Jeremy Corbyn announces he will resign as Labour Party leader
- Jeremy Corbyn has announced his plans to resign as leader of the Labour party.
- Corbyn said he would not lead the party into another general election.
- The party suffered heavy losses in the general election as Boris Johnson's Conservatives won a crushing majority.
- For more stories go to the Business Insider South Africa's homepage.
Jeremy Corbyn has announced his plans to resign as leader of the Labour party following the party's crushing defeat in the general election.
Speaking after his re-election as MP for Islington North, he said he would remain in post while the party "reflected" on the result but would not lead the party into another general election.
"I will not lead the party in any future general election campaign," he said.
"I will discuss with our party to ensure there is a process now of reflection on this result and on the policies that the party will take going forward.
"I will lead the party during that period to ensure that the discussion takes place as we move on into the future."
A devastating night for Labour saw the party punished heavily in the north of England, where the Conservatives picked up dozens of Leave-voting seats they have never held before.
Overall, the party lost dozens of seats, making it the party's worst result since 1935.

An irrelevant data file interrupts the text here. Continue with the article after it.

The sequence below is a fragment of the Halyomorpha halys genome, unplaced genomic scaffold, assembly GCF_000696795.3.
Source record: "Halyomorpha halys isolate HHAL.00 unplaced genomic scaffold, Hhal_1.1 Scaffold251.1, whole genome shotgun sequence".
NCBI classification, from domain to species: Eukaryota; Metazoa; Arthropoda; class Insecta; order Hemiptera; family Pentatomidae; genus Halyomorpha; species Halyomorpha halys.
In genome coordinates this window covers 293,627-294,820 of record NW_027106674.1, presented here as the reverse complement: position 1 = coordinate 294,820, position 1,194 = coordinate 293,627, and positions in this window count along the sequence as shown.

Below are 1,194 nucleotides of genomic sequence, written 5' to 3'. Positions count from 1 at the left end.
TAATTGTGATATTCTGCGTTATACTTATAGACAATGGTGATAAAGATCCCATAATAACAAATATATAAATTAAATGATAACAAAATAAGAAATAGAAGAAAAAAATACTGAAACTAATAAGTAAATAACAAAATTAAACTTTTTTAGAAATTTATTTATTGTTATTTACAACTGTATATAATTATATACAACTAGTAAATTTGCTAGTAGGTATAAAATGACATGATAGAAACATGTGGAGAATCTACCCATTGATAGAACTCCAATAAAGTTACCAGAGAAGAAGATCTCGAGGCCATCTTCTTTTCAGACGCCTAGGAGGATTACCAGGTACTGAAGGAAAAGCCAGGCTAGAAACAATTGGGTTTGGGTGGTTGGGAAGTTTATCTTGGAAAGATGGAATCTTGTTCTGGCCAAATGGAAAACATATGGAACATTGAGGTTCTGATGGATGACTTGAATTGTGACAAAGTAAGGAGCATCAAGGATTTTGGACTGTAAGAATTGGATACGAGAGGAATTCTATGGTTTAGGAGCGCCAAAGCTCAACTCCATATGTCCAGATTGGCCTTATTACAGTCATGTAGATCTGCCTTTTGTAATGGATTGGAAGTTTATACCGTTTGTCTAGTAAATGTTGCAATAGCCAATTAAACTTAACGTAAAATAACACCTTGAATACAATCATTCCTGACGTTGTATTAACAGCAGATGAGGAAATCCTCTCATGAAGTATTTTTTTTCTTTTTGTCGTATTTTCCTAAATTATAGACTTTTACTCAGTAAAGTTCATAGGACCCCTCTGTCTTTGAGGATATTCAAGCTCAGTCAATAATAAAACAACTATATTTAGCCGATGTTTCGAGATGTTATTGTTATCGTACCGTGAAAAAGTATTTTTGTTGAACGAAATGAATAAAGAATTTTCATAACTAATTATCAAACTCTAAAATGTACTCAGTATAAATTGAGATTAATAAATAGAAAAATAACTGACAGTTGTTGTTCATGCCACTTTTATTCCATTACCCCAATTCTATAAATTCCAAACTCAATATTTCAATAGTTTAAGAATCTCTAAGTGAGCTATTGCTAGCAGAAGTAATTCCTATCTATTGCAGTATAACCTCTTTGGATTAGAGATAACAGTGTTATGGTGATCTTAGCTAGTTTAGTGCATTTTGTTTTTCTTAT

A number of senior figures are expected to enter the race to replace Jeremy Corbyn in the coming days and weeks.
The civil war that has simmered within the party since Corbyn was elected as leader in 2015 erupted again in the early hours of Friday morning when the scale of Labour's defeat became clear.
Corbyn's allies rushed to blame a combination of Brexit, the mainstream media, and disloyal centrist Labour MPs as they struggled to form a narrative to explain the scale of the party's losses.
John McDonnell, the shadow chancellor, insisted that the party had lost because the election had been "dominated by Brexit."
However, other figures in the party said Corbyn's personal leadership and left-wing policy platform was the primary cause of defeat.
Caroline Flint, a former minister who was unseated by a Conservative candidate in the Leave-voting seat of Don Valley, said: "We're going to hear the Corbynistas blame it on Brexit and the Labour Uber Remainers blaming Corbyn. Both are to blame for what looks like a terrible night for Labour. Both have taken for granted Labour's heartlands. Sorry, we couldn't offer you a Labour Party you could trust."
Gareth Snell, who lost his seat in Stoke Central, said he blamed Corbyn's "disastrous" performance for the defeat.
Phil Wilson, a centrist Labour MP, said it was "mendacious nonsense" to suggest that Brexit was the primary cause of the election result.
"Jeremy Corbyn's leadership was a bigger problem. To say otherwise is delusional," he said. "The party's leadership went down like a lead balloon on the doorstep."
Labour had hoped to repeat its performance in 2017, where the party gradually whittled away the lead of Theresa May's Conservatives and the vote produced a hung parliament.
But Boris Johnson proved to be a more effective and popular campaigner than his predecessor, and his relentless focus on "getting Brexit done" appears to have paid dividends in Leave-voting areas of the UK.
Speculation will now turn to possible replacements for Corbyn. Frontrunners include Keir Starmer, Rebecca Long-Bailey, Angela Rayner, and Emily Thornberry.
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